Solutions for Pipe and Tube Testing

Recent growth in oil drilling and gas extraction to serve the energy market has increased the demand for Oil Country Tubular Goods (OCTG). At the same time, global product standards pertaining to pipe and tube testing — including ANSI/API Spec 5L, ISO 3183:2012, ISO 6892-1:2009, ASTM A370, and ASTM E8 — are evolving to facilitate global standardization, which creates a challenge for pipe and tube manufacturers. 

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The Challenge

Specimen Geometry

The curved shape of pipe and tube presents a number of challenges when tensile testing.

  • Test specifications permit “end flattening” prior to testing. However, it is time consuming and difficult to achieve with thicker material.
  • Satisfactory grip engagement is an issue with the curved surface and allows for the possibility of specimen slippage.


Our Solution

Use jaw faces to match the concave portion of the longitudinal strip specimen.

  • Incorporates an interchangeable face for the concave portion of the specimen that can be easily equipped with different inserts to test various sizes of pipe and tube
  • Uses a standard vee jaw to grip the convex portion of the specimen
  • Standard flat jaw sets are available and are suitable for thin-walled material
  • In some instances, it is ideal to use a standard flat jaw on the inside and a vee jaw on the outside

jaw faces

The Challenge

Testing Full Section Pipe/Tube

Generally, producers want to test the largest section of pipe, but specimen preparation is time consuming.

  • Gripping hollow material will cause crushing
  • The grip jaw opening is the limiting factor in determining how large the pipe (or tube) sample can be tested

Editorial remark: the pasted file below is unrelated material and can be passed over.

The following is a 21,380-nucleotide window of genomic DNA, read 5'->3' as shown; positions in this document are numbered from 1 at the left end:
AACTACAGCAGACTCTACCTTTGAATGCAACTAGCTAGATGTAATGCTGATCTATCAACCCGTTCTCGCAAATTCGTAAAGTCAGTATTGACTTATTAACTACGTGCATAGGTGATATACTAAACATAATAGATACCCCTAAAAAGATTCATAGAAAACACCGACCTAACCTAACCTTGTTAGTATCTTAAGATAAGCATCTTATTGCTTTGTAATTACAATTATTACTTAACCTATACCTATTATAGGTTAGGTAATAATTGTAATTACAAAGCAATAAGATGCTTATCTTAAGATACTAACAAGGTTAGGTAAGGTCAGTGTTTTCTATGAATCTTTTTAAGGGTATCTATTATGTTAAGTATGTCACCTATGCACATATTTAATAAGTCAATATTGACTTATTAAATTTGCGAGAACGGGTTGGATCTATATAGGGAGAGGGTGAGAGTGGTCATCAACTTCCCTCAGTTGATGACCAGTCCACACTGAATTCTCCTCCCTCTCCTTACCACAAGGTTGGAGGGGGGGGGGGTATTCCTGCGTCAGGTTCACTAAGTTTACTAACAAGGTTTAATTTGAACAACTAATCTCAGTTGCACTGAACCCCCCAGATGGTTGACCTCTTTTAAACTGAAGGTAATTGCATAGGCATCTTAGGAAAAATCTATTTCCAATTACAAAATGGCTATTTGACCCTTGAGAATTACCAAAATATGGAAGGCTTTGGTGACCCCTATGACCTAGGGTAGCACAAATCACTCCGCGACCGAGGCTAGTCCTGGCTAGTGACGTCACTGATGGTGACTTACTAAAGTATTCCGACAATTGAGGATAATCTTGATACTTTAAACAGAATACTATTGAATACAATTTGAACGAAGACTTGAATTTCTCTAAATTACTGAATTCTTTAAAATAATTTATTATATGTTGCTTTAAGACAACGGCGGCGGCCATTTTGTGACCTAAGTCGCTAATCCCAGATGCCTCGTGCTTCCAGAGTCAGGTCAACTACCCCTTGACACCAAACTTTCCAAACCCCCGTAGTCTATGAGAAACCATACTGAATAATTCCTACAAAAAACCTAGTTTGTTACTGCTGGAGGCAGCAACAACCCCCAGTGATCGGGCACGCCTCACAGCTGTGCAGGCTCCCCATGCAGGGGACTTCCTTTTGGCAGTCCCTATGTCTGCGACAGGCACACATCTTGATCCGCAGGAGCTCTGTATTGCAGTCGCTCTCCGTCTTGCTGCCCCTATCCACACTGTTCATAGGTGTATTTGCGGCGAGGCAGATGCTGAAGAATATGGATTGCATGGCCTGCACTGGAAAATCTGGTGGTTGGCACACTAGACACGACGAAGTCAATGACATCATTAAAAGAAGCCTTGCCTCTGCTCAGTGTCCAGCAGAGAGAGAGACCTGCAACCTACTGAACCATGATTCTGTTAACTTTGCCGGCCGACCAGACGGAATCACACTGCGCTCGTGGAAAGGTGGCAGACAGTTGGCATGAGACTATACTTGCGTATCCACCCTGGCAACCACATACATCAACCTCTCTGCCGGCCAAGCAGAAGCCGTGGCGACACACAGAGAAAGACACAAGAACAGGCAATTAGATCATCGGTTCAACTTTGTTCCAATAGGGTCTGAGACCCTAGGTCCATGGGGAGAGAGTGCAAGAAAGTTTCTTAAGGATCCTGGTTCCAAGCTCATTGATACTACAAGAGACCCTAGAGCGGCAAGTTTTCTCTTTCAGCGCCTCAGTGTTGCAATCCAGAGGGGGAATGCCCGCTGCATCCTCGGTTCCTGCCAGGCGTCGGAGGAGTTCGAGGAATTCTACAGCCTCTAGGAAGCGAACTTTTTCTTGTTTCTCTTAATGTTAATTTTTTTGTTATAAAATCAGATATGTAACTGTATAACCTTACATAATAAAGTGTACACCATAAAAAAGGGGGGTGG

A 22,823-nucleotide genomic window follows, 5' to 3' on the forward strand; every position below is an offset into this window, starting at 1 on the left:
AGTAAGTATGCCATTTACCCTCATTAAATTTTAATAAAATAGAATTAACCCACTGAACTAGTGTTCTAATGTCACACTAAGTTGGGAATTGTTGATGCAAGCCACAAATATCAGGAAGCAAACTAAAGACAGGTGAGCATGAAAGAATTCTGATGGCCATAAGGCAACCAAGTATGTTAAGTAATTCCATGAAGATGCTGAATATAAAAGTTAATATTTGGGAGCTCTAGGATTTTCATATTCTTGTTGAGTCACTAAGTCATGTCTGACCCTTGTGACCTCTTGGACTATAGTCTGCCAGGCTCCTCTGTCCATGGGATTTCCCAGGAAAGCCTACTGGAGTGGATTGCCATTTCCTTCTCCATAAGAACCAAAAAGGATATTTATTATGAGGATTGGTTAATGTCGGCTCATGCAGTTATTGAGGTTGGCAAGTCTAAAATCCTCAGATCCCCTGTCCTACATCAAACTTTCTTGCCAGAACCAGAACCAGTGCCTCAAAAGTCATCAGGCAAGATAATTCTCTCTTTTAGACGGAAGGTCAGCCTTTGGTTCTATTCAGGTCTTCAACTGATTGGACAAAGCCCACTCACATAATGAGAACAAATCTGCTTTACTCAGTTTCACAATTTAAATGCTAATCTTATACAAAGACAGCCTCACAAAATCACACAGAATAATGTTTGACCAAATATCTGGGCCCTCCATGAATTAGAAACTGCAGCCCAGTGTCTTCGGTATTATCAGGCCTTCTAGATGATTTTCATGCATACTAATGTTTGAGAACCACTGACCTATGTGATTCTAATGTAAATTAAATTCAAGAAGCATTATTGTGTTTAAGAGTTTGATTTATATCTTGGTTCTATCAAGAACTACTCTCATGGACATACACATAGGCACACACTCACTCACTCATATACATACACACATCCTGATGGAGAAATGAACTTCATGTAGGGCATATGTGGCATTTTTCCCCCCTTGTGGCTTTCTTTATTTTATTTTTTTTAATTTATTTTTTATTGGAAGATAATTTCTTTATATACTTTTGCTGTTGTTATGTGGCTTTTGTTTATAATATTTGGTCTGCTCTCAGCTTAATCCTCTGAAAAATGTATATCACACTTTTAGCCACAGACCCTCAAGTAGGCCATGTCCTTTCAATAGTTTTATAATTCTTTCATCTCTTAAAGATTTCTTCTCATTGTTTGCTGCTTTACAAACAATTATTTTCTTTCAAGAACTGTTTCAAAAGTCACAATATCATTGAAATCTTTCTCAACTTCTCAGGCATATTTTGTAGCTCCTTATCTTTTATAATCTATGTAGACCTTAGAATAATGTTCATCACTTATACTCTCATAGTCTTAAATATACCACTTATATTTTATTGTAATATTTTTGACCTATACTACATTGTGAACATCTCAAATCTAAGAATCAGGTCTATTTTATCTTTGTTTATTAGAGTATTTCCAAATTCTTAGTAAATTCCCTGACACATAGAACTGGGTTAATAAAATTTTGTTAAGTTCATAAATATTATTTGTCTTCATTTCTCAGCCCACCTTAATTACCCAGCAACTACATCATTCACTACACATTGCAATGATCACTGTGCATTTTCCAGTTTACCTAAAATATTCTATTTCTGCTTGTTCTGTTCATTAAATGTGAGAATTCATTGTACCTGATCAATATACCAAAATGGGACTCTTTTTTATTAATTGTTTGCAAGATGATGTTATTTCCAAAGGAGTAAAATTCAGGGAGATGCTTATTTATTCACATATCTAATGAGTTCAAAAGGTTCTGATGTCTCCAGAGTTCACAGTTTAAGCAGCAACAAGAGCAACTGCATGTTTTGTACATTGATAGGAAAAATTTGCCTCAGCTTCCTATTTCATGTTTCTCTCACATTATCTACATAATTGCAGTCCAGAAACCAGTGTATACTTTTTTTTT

• A higher capacity system is often required in order to accept larger diameter test specimens

HDX Testing Full Section Pipe

Our Solution

End plugs, which are typically manufactured by the producer, are inserted into each end of the specimen during testing.

  • Prevents crushing
  • Made to size
  • Designed with a “lip” for easy removal

end plug 2

end plug

The Challenge

Impact Testing High-Strength Materials

New materials being used in the pipe and tube industry for higher strength and durability require larger impact energies to perform standard Charpy tests to ASTM E-23 and ISO 148.

  • Require larger testing systems
  • Demand more versatility from pendulum systems
  • May require quick modifications of hammer size
  • Increased safety requirements due to specimen debris

Shale Drilling Platform

Our Solution

The Instron MPX Series motorized impact testing system in 300-900 Joule capacities with adjustable hammer energy is capable of testing higher strength maraging steels and newer alloys with Niobium or Chromium.

  • Interchangeable hammer weights adjust the system capacity without removal of the hammer shaft
  • Automatic release of the hammer upon closure of guard door for cold specimen breaks and NIST certification
  • Motorized hammer and interlocked guard protects technician from injury
  • Easy-to-use software interface

impact 2 


The Challenge

Suitable Strain Measurements

The irregular specimen geometry of pipe and tube makes choosing an extensometer difficult. Not all 50 mm (2 in) gage length clip-on style instruments are appropriate.

  • Longitudinal strips are curved
  • Full section pipe can have a large diameter, which limits the choice of strain instruments

Our Solution

The AutoX750 Extensometer and the Model T3M (W-6204) Clip-on Extensometer.


  • High resolution automatic contacting extensometer
  • Ideal for testing pipe sections with diameters up to 90 mm (3.5 in) 

Model T3M

  • Back support securely meets the contour of the inner portion of the longitudinal strip specimen
  • Can be used to test full section pipe with diameters up to 89 mm (3.5 in)

300LX testing full section pipe